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Starting a new project. It's basically a blogging/commenting system.

We're considering node.js as the back end server. Is node.js ready for this sort of thing or is it too early and experimental?

We need HTTPS and gzip compression - perhaps a front end nginx server could provide this?

What's missing from node.js that would make developing a web app difficult?

From a production ready perspective, we're wondering if it is stable enough for building a commercial app on top of.

Thanks

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UPDATE: Almost a year has passed and now I'd definitely use node.js for live systems.

It's not ready. It sure is an awesome piece of software but it's not suitable for production use yet. The developer of node.js himself stated in a talk, that it's probably full of bugs and security issues.

This is the talk: http://www.yuiblog.com/blog/2010/05/20/video-dahl/

He recommends that IF it is to be used in a production environment, you should place it behind a stable http proxy like nginx but he discourages doing that at all.

I'll wait for a production release and until then, play with it on my local machine.

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I thought he was just being modest ;) –  stagas May 31 '10 at 12:47
    
Note that that was almost a year ago. Here is an example of a high volume production use: serverfault.com/questions/133784/…. –  George Bailey Mar 30 '11 at 16:21
    
Yes, by now I would actually use node.js for production. –  lnwdr Apr 6 '11 at 8:36
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Node.js is really great. But it's complicated for a production use now. Actually, the API change several times in each version and can be change again a lot of time. So you need fix to a particular version. The migration can be painful.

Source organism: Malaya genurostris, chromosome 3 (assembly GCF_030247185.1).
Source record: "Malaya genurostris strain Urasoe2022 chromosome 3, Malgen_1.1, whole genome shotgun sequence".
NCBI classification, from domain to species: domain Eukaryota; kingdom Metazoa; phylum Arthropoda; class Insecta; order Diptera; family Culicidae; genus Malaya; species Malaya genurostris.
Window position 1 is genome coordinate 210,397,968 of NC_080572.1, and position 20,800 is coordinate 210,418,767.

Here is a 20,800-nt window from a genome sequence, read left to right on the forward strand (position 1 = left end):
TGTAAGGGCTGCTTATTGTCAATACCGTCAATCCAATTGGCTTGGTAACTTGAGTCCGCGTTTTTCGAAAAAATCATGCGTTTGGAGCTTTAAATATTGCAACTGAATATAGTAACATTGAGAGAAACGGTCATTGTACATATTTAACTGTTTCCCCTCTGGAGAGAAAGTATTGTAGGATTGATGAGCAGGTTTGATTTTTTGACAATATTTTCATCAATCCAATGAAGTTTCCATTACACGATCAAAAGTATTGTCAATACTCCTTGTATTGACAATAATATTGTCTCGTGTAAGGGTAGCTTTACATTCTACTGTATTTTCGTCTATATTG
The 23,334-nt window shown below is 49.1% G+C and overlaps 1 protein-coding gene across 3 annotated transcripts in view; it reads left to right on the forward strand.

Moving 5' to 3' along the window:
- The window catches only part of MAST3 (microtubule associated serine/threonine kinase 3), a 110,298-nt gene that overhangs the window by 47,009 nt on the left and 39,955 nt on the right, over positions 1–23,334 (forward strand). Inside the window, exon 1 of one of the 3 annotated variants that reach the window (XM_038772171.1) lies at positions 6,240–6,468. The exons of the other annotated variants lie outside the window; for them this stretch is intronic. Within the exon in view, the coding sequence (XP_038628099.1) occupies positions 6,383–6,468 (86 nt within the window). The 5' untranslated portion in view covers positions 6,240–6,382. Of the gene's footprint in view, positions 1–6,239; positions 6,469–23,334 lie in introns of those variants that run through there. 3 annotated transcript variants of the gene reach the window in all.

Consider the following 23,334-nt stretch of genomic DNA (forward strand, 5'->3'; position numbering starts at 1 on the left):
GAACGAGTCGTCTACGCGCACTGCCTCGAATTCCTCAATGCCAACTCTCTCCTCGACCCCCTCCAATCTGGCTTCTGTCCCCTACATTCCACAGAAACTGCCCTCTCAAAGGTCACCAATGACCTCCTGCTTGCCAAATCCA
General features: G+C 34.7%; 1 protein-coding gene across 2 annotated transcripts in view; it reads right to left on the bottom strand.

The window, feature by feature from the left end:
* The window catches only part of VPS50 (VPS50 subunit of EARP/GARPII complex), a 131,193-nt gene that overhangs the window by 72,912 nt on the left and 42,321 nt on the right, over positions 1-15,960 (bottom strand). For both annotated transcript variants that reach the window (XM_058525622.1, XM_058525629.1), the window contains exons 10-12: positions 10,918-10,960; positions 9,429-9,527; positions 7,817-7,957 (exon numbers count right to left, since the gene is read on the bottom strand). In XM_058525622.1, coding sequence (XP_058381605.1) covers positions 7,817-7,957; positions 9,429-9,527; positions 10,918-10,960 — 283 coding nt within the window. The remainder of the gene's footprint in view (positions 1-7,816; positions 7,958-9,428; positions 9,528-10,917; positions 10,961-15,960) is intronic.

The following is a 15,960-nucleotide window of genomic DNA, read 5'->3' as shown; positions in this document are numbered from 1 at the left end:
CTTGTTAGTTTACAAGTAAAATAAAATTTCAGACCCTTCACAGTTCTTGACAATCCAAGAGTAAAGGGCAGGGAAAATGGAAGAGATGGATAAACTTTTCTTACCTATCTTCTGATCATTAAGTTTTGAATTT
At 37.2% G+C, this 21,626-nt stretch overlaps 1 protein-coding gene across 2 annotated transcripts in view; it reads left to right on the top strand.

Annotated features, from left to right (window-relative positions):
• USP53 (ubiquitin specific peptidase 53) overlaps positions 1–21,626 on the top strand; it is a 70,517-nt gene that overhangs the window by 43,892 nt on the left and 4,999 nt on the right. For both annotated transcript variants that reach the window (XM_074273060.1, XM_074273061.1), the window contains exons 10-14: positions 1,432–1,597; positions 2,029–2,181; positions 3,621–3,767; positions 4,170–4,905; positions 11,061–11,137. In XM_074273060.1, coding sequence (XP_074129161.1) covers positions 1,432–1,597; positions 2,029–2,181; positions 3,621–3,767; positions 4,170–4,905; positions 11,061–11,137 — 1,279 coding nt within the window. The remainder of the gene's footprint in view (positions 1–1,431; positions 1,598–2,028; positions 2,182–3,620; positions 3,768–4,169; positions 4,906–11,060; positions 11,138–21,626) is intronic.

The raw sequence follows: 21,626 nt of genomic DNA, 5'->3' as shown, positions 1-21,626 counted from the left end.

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I'm using it for a production site. It's been live for a few months and I've had no issues with the node runtime. Stick with the latest stable release (currently 0.2.6).

The 3rd party modules written by the community are where you may run into issues. Some modules are more stable than others. The node community has standardized on github, so it's pretty easy to fork and fix things you run into. But be prepared to roll up your sleeves and hack -- it's probable that you'll need to fix a few bugs in the modules you use.

Overall I've been happy using node.js

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It's just another tool, with different pros and cons. If your project is planned carefully you shouldn't run into major problems. Node.js is a very active project and it shouldn't be long before it reaches stable. If your team finally decides to use node.js please contribute any findings / solutions / code or any kind of valuable information back to the community while you're at it. That would really help. The more people active, the faster node.js will progress.

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It's still got some rough edges, but I'd say it's ready to use (I'm about to launch a production site based on it). Here's an article describing how 3 companies are using it in production.


You may still find yourself finding/fixing the occasional bug, but that's where the community really shines.

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(Updated answer) On June 2013 (version 0.10.12):

Node.js is ready for production, it's stable and really fast.

I am using it on live servers with Redis, using a SmartOS VM with dtrace and flamegraph for profiling (on a dev server). It also replaced quite well my Apache/PHP stack for creating websites.

The best ways to find up-to-date modules are Nipster and npmjs.

As some modules are not mature enough, finding the right one is sometimes an iterative process.

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(Old answer) On May 2012 (version 0.6.18):

Node.js and its API seems stable enough for production use.

However, its ecosystem isn't: most modules are not stable yet and a lot of them aren't maintained anymore (last commits from 8 to 18 months - you can check on the github pages of modules)

Currently, using a module often require an active participation: subscribing to its mailing list and patch it when needed.

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